Rumpole is such a great character I would read his escapades even if he were the only person in the stories, but half the enjoyment of the stories lies in the supporting cast, from his long-suffering wife, Hilda (“She Who Must Be Obeyed”, as Rumpole calls her behind her back), to the Timson family which seems to consist of thieves, burglars, fences and general fodder for Rumpole’s work, to the (shifting) population of Rumpole’s chambers, all of whom are individualized and given their own nicknames by Rumpole.  He appears before some judges more than once, so you get to recognize them by their names and their behaviors, but even those we only see once are memorable characters in their own right.

Through the many stories (only Rumpole’s Return is a full length novel), we get to see the English justice system in action, we learn the difference between barristers and solicitors, and we get to know an extraordinary collection of characters on all sides of the law.  Honestly, if you want the best possible introduction to the glories and tribulations of the law, you could hardly do better than starting with Horace Rumpole.


So here we are in the shadow of Mother’s Day, and I’m about to recommend to you a book about mothers and children that starts with a teenage child burning the family home to the ground.  You’ve probably guessed what the book is if you’ve read the bestselling Little Fires Everywhere, by Celeste Ng, but if you haven’t read it, go and check it out.  It’s the kind of book that could start a lot of interesting conversations (and I hope it will for the people in the Drum Hill Book Group, who are reading it for June) about a number of topics, from what makes a good mother to which secrets are worth keeping and from whom, to the biggest of all: what makes a good life?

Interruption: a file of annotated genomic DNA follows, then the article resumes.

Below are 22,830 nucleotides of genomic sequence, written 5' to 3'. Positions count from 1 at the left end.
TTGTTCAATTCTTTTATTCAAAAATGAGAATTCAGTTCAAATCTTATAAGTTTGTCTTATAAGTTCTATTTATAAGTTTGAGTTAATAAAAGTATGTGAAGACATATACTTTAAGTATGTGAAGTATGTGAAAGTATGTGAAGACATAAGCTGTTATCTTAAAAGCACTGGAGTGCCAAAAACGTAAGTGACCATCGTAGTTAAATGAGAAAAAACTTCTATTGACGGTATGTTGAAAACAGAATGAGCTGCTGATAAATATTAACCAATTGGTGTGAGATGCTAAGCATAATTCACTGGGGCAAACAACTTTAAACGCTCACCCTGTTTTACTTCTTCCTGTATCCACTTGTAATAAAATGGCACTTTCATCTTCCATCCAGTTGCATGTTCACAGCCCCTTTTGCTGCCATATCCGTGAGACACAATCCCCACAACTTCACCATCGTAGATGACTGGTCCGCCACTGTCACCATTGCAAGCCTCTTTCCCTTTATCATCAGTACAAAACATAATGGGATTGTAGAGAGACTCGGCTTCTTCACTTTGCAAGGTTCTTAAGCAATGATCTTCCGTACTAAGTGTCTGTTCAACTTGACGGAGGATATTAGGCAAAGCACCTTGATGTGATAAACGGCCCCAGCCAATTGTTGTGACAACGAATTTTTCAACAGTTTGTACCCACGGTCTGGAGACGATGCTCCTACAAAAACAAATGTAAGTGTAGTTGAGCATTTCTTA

Modern writing courses always tell you to start with a bang, with some exciting scene to draw the readers in, and Ng certainly does that, opening with Elena Richardson running out of her house as it’s engulfed in flames.  We’re told from the outset that Izzy, the one offspring we don’t meet in the first chapter, is assumed to be the one responsible for lighting the fires in all the bedrooms that led to the conflagration, though her brother, Moody (yes, the names are all like that), is skeptical from the beginning.  Spoiler: Moody’s wrong, and Izzy did in fact set the house on fire, deliberately (“a small crackling fire set directly in the middle of each bed, as if a demented Girl Scout had been camping there”, to quote from the book). Why she did it, and what led up to that scene, is the plot of the book, but even that’s just a small part of the universe of Little Fires Everywhere.